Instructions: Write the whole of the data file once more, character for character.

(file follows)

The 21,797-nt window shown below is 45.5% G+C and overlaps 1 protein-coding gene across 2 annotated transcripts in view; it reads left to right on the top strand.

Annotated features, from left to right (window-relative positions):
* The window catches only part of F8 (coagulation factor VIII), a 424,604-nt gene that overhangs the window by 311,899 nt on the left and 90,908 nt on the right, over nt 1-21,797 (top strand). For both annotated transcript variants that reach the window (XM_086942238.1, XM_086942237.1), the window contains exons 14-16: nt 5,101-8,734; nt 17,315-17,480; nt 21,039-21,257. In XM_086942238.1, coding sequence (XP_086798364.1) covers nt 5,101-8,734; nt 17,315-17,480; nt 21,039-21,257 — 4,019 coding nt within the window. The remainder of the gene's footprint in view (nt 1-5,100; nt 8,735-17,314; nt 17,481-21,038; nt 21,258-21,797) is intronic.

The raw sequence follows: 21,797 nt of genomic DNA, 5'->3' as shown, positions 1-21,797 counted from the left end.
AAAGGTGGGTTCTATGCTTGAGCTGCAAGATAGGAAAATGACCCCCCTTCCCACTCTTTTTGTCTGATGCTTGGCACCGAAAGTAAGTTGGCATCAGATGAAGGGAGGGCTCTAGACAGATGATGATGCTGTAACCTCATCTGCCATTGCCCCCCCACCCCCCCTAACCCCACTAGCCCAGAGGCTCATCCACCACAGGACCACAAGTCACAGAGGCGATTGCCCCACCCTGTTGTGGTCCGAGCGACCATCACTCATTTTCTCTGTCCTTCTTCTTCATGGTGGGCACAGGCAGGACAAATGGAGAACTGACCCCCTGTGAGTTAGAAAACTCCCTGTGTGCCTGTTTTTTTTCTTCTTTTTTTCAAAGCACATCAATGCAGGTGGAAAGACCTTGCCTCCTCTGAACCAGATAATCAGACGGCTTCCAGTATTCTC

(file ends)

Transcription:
The 21,797-nt window shown below is 45.5% G+C and overlaps 1 protein-coding gene across 2 annotated transcripts in view; it reads left to right on the top strand.

Annotated features, from left to right (window-relative positions):
* The window catches only part of F8 (coagulation factor VIII), a 424,604-nt gene that overhangs the window by 311,899 nt on the left and 90,908 nt on the right, over nt 1-21,797 (top strand). For both annotated transcript variants that reach the window (XM_086942238.1, XM_086942237.1), the window contains exons 14-16: nt 5,101-8,734; nt 17,315-17,480; nt 21,039-21,257. In XM_086942238.1, coding sequence (XP_086798364.1) covers nt 5,101-8,734; nt 17,315-17,480; nt 21,039-21,257 — 4,019 coding nt within the window. The remainder of the gene's footprint in view (nt 1-5,100; nt 8,735-17,314; nt 17,481-21,038; nt 21,258-21,797) is intronic.

The raw sequence follows: 21,797 nt of genomic DNA, 5'->3' as shown, positions 1-21,797 counted from the left end.
AAAGGTGGGTTCTATGCTTGAGCTGCAAGATAGGAAAATGACCCCCCTTCCCACTCTTTTTGTCTGATGCTTGGCACCGAAAGTAAGTTGGCATCAGATGAAGGGAGGGCTCTAGACAGATGATGATGCTGTAACCTCATCTGCCATTGCCCCCCCACCCCCCCTAACCCCACTAGCCCAGAGGCTCATCCACCACAGGACCACAAGTCACAGAGGCGATTGCCCCACCCTGTTGTGGTCCGAGCGACCATCACTCATTTTCTCTGTCCTTCTTCTTCATGGTGGGCACAGGCAGGACAAATGGAGAACTGACCCCCTGTGAGTTAGAAAACTCCCTGTGTGCCTGTTTTTTTTCTTCTTTTTTTCAAAGCACATCAATGCAGGTGGAAAGACCTTGCCTCCTCTGAACCAGATAATCAGACGGCTTCCAGTATTCTC